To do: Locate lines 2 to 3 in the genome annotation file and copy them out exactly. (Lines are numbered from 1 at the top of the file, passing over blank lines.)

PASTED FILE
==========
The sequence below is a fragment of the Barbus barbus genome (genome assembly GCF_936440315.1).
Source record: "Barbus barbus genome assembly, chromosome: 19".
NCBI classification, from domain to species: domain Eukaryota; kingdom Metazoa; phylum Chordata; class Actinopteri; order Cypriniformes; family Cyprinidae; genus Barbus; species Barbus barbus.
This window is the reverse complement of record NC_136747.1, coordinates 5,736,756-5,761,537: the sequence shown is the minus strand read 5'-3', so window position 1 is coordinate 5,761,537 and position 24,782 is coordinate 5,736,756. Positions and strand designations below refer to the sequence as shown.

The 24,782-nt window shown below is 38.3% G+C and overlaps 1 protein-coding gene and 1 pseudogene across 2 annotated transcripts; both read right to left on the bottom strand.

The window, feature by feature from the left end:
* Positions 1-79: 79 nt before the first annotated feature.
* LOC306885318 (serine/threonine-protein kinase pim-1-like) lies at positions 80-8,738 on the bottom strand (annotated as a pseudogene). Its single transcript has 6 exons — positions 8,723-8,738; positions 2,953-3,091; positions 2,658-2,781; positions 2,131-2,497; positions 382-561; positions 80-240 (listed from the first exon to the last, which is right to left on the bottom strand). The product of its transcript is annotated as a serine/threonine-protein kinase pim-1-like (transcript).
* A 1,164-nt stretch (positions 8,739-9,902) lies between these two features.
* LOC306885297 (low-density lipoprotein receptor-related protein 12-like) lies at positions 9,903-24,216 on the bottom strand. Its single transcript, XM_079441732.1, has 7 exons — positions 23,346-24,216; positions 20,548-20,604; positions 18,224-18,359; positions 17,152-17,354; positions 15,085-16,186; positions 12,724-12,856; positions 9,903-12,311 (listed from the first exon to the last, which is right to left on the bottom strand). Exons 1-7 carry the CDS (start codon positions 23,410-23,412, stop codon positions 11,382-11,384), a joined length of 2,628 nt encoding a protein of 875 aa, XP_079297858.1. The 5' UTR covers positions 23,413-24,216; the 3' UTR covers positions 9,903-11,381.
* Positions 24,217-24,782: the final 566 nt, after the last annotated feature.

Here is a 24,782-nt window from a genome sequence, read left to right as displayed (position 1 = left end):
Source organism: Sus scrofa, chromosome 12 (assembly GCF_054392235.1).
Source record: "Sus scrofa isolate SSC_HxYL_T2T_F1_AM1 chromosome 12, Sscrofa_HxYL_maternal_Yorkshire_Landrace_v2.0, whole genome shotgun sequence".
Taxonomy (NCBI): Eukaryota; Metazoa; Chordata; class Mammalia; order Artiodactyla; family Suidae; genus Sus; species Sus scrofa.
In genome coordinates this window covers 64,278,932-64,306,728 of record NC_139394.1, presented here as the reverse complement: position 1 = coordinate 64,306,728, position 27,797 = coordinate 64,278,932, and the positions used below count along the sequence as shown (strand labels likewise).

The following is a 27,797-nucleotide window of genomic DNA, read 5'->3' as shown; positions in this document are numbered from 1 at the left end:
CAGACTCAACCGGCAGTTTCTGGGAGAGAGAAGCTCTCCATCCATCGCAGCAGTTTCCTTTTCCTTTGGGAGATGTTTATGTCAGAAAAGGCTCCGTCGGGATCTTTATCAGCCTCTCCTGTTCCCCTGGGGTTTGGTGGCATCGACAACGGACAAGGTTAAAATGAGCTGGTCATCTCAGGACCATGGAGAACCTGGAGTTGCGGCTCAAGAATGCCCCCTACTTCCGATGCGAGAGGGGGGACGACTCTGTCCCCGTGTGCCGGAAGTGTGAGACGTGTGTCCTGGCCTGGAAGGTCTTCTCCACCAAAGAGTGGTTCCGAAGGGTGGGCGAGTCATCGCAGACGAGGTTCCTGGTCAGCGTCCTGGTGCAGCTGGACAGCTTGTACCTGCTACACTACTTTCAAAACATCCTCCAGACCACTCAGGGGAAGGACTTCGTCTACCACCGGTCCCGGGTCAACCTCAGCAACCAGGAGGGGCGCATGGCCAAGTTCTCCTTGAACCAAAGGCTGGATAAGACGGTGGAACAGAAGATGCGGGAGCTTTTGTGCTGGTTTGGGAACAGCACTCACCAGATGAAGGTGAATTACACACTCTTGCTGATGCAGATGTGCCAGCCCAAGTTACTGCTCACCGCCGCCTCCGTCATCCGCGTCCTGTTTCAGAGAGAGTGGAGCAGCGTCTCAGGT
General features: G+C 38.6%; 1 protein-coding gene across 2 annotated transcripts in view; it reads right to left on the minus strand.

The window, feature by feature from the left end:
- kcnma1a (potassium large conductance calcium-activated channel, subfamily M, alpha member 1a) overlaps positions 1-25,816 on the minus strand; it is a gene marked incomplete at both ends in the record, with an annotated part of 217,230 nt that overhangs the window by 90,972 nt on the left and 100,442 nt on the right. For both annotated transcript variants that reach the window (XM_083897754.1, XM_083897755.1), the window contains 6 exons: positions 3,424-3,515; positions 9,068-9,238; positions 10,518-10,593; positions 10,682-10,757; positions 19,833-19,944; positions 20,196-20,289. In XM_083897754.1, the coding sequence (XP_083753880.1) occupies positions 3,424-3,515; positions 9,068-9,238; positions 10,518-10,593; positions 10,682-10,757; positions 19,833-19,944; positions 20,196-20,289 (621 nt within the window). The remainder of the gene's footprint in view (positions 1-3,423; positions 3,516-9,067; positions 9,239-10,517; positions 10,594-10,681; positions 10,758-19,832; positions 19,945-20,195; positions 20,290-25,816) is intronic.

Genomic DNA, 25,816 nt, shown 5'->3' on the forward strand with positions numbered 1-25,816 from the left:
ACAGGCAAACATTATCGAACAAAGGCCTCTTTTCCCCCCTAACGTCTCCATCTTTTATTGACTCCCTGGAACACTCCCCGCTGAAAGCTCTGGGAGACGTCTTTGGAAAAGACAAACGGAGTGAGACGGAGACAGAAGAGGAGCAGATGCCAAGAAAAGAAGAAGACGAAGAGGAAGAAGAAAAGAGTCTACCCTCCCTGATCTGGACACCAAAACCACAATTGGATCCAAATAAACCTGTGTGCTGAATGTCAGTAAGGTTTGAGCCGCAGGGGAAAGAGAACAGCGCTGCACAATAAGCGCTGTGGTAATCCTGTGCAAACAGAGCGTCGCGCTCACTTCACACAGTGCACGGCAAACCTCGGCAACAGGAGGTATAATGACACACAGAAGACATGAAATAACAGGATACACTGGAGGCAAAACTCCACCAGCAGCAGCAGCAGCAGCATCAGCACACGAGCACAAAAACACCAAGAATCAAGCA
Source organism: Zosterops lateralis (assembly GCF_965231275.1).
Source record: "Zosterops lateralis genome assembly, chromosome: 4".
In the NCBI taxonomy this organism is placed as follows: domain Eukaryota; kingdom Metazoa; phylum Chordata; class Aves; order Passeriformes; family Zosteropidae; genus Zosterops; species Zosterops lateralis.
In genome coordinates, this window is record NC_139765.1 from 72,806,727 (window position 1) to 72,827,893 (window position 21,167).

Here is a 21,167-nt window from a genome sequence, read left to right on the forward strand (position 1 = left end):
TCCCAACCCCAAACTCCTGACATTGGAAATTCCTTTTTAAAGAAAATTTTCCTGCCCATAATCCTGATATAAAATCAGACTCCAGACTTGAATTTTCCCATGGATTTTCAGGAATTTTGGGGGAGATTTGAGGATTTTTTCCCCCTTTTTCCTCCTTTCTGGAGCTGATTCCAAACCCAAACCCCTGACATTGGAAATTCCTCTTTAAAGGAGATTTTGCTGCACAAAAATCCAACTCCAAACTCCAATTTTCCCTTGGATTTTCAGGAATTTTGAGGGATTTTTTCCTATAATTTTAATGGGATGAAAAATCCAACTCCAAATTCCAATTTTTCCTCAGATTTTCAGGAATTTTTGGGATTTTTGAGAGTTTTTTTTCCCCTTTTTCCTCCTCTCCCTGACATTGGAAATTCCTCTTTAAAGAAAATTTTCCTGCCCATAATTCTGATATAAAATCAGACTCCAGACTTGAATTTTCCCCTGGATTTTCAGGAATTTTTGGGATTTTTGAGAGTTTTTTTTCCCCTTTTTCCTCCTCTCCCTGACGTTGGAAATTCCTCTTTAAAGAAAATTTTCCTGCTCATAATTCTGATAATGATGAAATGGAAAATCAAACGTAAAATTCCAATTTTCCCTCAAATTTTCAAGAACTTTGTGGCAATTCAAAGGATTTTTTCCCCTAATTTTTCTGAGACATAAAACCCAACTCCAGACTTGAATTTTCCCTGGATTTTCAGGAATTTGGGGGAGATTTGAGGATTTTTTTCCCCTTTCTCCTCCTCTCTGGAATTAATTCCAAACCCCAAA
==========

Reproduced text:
Source record: "Barbus barbus genome assembly, chromosome: 19".
NCBI classification, from domain to species: domain Eukaryota; kingdom Metazoa; phylum Chordata; class Actinopteri; order Cypriniformes; family Cyprinidae; genus Barbus; species Barbus barbus.